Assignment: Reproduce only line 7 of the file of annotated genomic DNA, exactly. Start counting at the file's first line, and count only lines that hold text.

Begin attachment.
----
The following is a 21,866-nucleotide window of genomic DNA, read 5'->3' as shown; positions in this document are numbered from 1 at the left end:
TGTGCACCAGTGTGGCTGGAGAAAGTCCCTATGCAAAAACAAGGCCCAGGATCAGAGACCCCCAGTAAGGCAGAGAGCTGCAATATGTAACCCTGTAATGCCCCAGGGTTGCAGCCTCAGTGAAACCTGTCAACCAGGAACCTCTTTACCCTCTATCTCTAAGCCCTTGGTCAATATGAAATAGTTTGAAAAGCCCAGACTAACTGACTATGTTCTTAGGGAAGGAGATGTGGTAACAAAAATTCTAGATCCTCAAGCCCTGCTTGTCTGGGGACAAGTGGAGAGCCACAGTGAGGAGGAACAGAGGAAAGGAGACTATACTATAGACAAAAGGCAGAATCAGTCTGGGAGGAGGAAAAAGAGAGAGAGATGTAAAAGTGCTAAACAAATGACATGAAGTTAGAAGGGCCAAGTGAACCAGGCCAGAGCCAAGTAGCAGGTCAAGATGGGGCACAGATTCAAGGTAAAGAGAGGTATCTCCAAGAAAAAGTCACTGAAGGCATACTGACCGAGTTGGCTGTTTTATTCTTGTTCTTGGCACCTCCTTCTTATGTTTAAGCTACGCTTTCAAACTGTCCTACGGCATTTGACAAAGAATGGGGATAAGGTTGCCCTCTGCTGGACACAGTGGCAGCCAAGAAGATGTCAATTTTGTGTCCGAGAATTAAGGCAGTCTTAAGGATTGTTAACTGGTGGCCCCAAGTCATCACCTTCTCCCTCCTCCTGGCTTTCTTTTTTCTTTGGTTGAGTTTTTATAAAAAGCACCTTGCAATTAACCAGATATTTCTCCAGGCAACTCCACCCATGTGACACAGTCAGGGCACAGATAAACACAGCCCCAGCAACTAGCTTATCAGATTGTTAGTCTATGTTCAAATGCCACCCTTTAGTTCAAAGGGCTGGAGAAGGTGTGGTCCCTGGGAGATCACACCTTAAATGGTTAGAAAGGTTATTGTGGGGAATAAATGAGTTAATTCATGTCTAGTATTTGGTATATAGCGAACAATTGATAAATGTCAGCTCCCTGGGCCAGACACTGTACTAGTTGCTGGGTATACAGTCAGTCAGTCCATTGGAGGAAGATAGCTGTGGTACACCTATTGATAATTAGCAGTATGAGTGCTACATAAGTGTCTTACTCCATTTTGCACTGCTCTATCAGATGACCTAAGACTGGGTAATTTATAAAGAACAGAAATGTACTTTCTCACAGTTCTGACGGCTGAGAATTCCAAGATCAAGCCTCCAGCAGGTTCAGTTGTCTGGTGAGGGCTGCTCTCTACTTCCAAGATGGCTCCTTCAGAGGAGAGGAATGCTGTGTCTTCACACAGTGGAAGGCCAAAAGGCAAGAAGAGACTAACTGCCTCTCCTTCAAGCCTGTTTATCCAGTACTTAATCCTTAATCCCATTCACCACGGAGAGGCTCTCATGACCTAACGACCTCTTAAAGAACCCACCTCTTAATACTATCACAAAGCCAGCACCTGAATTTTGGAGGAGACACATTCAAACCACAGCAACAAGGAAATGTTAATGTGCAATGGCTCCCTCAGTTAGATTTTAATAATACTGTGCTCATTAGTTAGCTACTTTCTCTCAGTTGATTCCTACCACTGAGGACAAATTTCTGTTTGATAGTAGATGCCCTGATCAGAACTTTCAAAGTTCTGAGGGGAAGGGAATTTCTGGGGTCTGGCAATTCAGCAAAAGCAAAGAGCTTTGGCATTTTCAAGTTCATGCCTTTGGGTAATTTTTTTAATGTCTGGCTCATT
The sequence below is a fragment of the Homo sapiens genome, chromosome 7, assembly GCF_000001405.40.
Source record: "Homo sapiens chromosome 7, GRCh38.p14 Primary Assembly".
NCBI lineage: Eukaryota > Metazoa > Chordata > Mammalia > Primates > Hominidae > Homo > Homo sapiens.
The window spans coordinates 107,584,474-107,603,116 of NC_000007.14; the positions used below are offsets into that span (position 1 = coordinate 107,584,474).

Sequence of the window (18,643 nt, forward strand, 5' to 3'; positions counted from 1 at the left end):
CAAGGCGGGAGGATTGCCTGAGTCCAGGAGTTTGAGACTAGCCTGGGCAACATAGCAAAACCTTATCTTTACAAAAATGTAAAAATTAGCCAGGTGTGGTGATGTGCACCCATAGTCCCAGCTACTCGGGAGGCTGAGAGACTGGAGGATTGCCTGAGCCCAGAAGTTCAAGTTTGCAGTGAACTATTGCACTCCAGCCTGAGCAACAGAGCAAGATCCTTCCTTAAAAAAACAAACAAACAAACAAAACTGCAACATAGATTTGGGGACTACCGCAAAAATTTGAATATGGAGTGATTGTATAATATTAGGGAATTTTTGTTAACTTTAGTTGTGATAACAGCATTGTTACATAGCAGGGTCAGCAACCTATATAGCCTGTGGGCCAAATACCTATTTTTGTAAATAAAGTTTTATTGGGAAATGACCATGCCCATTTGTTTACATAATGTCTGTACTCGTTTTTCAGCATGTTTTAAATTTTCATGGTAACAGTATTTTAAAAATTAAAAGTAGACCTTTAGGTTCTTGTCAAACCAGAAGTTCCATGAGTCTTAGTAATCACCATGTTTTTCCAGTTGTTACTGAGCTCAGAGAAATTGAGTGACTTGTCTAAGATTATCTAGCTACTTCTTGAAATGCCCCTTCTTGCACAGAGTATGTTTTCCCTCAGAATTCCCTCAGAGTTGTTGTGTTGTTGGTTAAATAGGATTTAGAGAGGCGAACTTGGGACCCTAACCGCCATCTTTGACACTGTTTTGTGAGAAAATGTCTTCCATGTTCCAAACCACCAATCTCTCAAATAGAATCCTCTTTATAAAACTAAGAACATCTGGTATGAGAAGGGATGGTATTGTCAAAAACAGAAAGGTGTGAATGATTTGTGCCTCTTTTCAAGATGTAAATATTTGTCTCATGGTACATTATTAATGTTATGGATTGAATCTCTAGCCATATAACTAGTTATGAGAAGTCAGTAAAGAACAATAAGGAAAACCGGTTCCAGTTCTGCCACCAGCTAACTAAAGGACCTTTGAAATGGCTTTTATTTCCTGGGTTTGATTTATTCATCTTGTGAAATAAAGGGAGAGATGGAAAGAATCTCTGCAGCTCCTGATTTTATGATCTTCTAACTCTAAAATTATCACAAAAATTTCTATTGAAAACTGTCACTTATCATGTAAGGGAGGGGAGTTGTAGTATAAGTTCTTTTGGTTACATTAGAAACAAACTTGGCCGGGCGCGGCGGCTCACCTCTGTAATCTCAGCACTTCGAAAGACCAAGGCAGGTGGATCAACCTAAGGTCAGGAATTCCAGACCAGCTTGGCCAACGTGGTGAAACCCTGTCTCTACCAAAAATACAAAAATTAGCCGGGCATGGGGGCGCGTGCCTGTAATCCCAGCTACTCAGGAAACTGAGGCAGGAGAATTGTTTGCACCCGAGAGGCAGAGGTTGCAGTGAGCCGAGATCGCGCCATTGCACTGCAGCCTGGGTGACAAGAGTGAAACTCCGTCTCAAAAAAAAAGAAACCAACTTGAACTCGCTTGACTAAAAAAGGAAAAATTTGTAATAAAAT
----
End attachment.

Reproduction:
Sequence of the window (18,643 nt, forward strand, 5' to 3'; positions counted from 1 at the left end):